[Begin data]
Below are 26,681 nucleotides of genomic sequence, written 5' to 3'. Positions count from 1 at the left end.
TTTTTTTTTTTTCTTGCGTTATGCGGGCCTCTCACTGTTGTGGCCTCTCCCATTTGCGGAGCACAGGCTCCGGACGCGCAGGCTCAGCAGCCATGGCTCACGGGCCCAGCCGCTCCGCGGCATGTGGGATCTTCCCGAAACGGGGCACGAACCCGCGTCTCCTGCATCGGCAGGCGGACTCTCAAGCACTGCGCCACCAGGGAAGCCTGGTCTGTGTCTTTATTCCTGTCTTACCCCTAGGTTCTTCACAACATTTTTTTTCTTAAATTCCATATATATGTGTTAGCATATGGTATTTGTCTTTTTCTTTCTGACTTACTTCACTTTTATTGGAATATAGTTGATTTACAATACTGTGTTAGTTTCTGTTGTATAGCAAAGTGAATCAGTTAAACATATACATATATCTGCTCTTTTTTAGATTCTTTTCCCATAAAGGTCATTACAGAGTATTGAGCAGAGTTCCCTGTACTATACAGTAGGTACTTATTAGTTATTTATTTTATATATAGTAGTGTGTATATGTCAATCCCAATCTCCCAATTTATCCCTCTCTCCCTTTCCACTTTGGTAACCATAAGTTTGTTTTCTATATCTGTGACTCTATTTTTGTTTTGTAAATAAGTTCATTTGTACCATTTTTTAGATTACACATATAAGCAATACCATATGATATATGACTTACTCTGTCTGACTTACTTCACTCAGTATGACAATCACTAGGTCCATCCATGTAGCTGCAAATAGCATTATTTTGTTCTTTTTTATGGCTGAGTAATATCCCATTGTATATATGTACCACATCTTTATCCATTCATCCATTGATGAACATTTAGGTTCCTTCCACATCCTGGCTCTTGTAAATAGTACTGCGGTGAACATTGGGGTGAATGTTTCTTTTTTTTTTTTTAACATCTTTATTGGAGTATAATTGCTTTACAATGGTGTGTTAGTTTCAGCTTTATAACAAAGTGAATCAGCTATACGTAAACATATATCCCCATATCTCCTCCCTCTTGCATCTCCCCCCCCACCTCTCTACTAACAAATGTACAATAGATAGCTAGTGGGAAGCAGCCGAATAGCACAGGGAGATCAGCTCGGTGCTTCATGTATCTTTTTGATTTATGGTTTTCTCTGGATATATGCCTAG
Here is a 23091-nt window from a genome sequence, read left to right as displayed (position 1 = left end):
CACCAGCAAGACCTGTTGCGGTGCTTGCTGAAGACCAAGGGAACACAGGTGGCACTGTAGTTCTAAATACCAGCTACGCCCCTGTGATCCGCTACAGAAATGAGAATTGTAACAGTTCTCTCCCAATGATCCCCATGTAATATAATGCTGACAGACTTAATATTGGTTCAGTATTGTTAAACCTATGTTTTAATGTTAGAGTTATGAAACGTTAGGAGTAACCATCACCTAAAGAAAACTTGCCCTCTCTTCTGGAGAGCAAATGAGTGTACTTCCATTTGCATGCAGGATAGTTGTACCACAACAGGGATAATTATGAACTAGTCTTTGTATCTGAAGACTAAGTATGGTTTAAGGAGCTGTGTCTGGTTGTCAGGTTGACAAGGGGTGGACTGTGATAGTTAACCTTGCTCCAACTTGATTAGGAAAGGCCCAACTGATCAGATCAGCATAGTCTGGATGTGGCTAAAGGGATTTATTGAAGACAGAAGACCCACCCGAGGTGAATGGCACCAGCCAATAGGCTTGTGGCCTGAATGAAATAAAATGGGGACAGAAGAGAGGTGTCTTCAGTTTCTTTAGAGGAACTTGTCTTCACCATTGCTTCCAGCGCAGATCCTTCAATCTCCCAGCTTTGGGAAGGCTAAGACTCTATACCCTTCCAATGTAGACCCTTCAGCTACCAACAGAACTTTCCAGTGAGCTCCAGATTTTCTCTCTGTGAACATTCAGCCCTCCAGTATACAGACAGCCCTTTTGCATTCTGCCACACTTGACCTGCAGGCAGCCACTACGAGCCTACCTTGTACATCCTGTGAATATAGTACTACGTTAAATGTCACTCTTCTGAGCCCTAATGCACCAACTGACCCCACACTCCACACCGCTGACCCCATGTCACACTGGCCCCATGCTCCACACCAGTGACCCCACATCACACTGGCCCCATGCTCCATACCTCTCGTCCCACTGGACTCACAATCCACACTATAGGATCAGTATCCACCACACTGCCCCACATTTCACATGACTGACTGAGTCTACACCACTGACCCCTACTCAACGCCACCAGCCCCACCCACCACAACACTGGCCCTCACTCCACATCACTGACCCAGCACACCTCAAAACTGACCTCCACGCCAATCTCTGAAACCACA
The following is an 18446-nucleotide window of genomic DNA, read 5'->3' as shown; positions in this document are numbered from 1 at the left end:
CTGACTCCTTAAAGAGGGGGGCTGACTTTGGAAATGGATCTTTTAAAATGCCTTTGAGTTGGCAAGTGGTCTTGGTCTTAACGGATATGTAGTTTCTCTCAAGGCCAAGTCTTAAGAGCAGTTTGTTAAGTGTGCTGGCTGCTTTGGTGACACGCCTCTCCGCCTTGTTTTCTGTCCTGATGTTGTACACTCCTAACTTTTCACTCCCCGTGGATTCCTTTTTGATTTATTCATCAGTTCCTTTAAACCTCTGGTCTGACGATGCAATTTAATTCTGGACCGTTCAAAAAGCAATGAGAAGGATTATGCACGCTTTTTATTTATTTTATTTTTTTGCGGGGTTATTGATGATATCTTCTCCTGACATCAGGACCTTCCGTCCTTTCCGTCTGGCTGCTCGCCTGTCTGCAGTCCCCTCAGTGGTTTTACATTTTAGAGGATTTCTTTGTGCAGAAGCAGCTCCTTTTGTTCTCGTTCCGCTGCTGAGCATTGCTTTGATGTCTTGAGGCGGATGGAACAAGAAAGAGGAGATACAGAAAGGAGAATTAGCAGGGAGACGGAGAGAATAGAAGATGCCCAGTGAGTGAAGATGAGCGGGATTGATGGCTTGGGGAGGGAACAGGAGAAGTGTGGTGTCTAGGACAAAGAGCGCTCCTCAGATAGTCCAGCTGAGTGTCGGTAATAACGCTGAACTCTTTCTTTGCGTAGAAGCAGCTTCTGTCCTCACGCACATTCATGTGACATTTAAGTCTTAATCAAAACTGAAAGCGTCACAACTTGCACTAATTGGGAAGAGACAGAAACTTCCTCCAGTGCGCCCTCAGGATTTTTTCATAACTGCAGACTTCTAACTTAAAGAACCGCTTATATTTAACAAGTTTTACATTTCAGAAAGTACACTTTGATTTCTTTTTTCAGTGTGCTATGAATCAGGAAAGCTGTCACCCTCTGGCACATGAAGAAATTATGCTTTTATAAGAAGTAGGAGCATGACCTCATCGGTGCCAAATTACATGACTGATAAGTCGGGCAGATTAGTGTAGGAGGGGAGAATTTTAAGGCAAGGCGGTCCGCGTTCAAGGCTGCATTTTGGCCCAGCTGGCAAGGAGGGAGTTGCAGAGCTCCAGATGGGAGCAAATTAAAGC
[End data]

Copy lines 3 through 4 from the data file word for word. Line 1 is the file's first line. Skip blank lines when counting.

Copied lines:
Here is a 23091-nt window from a genome sequence, read left to right as displayed (position 1 = left end):
CACCAGCAAGACCTGTTGCGGTGCTTGCTGAAGACCAAGGGAACACAGGTGGCACTGTAGTTCTAAATACCAGCTACGCCCCTGTGATCCGCTACAGAAATGAGAATTGTAACAGTTCTCTCCCAATGATCCCCATGTAATATAATGCTGACAGACTTAATATTGGTTCAGTATTGTTAAACCTATGTTTTAATGTTAGAGTTATGAAACGTTAGGAGTAACCATCACCTAAAGAAAACTTGCCCTCTCTTCTGGAGAGCAAATGAGTGTACTTCCATTTGCATGCAGGATAGTTGTACCACAACAGGGATAATTATGAACTAGTCTTTGTATCTGAAGACTAAGTATGGTTTAAGGAGCTGTGTCTGGTTGTCAGGTTGACAAGGGGTGGACTGTGATAGTTAACCTTGCTCCAACTTGATTAGGAAAGGCCCAACTGATCAGATCAGCATAGTCTGGATGTGGCTAAAGGGATTTATTGAAGACAGAAGACCCACCCGAGGTGAATGGCACCAGCCAATAGGCTTGTGGCCTGAATGAAATAAAATGGGGACAGAAGAGAGGTGTCTTCAGTTTCTTTAGAGGAACTTGTCTTCACCATTGCTTCCAGCGCAGATCCTTCAATCTCCCAGCTTTGGGAAGGCTAAGACTCTATACCCTTCCAATGTAGACCCTTCAGCTACCAACAGAACTTTCCAGTGAGCTCCAGATTTTCTCTCTGTGAACATTCAGCCCTCCAGTATACAGACAGCCCTTTTGCATTCTGCCACACTTGACCTGCAGGCAGCCACTACGAGCCTACCTTGTACATCCTGTGAATATAGTACTACGTTAAATGTCACTCTTCTGAGCCCTAATGCACCAACTGACCCCACACTCCACACCGCTGACCCCATGTCACACTGGCCCCATGCTCCACACCAGTGACCCCACATCACACTGGCCCCATGCTCCATACCTCTCGTCCCACTGGACTCACAATCCACACTATAGGATCAGTATCCACCACACTGCCCCACATTTCACATGACTGACTGAGTCTACACCACTGACCCCTACTCAACGCCACCAGCCCCACCCACCACAACACTGGCCCTCACTCCACATCACTGACCCAGCACACCTCAAAACTGACCTCCACGCCAATCTCTGAAACCACA